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Tramadol and methadone users are at increased risk of hypoglycaemia, study reveals

Researchers hope their findings will motivate research about the unique molecular mechanism leading to hypoglycaemia as a side effect of taking tramadol and methadone.

Tramadol capsules


Researchers found that the frequency of hypoglycaemia reports in tramadol users was more than ten times higher than for users of other opioids

Patients who take tramadol and methadone are at a higher risk of developing hypoglycaemia compared to those who take other opioids, a study published in Scientific Reports (28 August 2019) has found[1].

Researchers analysed more than 12 million adverse event reports from the US Food and Drug Administration’s Adverse Event Reporting System to generate a risk profile of tramadol’s association with hypoglycaemia when compared to other opioids.

Most of the adverse drug reactions reported in the tramadol cohort were common to the opioid class, including dizziness, headaches and vomiting. Side effects that were unique to tramadol included convulsions and seizures.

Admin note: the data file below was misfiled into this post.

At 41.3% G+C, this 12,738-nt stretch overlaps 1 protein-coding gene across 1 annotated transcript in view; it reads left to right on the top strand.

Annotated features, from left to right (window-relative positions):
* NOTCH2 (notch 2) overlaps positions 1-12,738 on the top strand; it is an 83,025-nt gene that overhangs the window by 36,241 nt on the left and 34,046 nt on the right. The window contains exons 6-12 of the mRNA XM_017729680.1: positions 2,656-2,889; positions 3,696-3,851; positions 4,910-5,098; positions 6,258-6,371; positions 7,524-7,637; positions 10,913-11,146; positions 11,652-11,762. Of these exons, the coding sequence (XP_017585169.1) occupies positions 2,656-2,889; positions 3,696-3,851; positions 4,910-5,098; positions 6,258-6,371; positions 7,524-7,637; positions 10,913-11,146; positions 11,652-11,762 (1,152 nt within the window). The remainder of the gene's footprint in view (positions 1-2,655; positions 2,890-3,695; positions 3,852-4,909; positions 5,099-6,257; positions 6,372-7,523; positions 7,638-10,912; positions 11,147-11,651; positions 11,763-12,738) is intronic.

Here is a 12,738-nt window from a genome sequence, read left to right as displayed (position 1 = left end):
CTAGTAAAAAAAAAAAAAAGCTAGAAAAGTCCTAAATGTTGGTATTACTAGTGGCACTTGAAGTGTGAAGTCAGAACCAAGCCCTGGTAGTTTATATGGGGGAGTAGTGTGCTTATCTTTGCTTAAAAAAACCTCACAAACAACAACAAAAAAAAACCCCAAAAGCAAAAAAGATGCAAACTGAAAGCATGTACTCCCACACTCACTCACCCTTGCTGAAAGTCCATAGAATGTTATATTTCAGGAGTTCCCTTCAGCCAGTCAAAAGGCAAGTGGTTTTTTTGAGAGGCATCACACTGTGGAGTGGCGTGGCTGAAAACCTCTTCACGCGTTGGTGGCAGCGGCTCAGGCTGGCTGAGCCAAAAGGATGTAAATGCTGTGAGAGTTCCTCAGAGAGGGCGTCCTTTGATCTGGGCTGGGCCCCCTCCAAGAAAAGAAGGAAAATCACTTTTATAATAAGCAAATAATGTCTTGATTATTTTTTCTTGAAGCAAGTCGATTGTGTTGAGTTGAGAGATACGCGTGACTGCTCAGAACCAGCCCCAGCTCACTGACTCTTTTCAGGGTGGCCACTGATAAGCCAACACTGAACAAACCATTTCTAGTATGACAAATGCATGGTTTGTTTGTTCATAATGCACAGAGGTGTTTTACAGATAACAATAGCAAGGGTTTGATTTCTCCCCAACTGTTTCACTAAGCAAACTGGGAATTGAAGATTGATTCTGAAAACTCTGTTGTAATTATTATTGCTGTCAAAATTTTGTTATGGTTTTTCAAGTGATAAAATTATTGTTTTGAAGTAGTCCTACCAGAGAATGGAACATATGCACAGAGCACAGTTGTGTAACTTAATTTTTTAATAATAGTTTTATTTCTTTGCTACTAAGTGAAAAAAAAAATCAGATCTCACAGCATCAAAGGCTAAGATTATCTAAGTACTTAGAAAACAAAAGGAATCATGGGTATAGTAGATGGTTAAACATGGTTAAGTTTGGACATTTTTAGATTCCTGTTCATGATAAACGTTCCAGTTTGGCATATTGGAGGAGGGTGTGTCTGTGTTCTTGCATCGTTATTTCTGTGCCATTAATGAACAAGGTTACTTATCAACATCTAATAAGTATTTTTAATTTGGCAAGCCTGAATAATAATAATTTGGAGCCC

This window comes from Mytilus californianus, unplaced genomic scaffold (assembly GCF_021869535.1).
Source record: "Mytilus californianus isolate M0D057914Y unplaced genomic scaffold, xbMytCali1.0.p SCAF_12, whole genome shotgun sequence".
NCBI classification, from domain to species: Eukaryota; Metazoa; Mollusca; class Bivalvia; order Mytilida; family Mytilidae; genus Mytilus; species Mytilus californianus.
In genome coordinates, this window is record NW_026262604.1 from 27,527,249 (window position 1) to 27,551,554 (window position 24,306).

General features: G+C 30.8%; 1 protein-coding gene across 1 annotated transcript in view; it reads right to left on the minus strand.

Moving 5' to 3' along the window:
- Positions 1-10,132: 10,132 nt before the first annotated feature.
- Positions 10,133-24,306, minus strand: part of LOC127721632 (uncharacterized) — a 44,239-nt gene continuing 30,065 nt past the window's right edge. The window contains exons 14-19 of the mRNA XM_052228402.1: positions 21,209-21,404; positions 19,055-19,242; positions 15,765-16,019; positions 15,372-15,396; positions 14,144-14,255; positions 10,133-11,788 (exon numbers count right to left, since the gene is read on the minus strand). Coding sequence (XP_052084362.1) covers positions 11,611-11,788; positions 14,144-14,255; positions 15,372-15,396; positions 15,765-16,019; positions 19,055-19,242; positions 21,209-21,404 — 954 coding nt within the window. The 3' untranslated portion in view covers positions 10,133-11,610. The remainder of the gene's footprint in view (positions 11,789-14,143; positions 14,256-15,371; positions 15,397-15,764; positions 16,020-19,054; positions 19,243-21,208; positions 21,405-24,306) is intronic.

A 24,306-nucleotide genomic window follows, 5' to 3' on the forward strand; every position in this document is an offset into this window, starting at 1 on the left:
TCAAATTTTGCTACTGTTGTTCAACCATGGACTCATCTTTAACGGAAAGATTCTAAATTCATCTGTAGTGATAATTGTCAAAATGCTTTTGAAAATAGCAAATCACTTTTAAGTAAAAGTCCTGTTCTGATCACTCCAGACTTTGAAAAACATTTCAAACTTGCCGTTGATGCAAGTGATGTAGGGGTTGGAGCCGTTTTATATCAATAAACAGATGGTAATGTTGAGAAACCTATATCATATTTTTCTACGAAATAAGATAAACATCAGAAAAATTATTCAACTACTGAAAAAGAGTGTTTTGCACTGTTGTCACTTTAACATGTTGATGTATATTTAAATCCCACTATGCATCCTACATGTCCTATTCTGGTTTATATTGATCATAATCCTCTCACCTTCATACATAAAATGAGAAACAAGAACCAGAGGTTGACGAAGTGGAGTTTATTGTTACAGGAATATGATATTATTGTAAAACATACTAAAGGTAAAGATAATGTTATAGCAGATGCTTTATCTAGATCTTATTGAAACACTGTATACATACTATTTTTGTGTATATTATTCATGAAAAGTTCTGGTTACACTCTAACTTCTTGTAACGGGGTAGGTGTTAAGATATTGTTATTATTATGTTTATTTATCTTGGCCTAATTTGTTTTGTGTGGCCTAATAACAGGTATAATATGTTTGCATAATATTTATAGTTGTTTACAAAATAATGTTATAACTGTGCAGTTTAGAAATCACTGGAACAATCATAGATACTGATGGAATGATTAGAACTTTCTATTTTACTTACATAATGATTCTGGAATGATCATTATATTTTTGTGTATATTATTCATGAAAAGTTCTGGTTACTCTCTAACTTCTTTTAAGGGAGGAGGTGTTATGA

The researchers also found that the frequency of hypoglycaemia reports in tramadol users was more than ten times higher than for users of other opioids (1.13% vs 0.10%), such as codeine, morphine and fentanyl. 

Of the other ten opioids analysed, only methadone was found to also be linked to an increased frequency of hypoglycaemia reports (0.87%)

As a result, the authors said that it may be beneficial to monitor glucose levels when initiating tramadol or methadone in both patients with diabetes and without diabetes. 

“The takeaway message is to warn physicians about the likelihood of low blood sugar (and/or high insulin content) — in particular if the patient is predisposed to diabetes,” said Ruben Abagyan, professor of pharmacy at Skaggs School of Pharmacy and Pharmaceutical Sciences at University of California, San Diego. 

“[We hope it will] motivate research about the unique molecular mechanism leading to that side effect. It is particularly important for tramadol or methadone that are used widely and, often, chronically.”

Citation: The Pharmaceutical Journal DOI: 10.1211/PJ.2019.20207003

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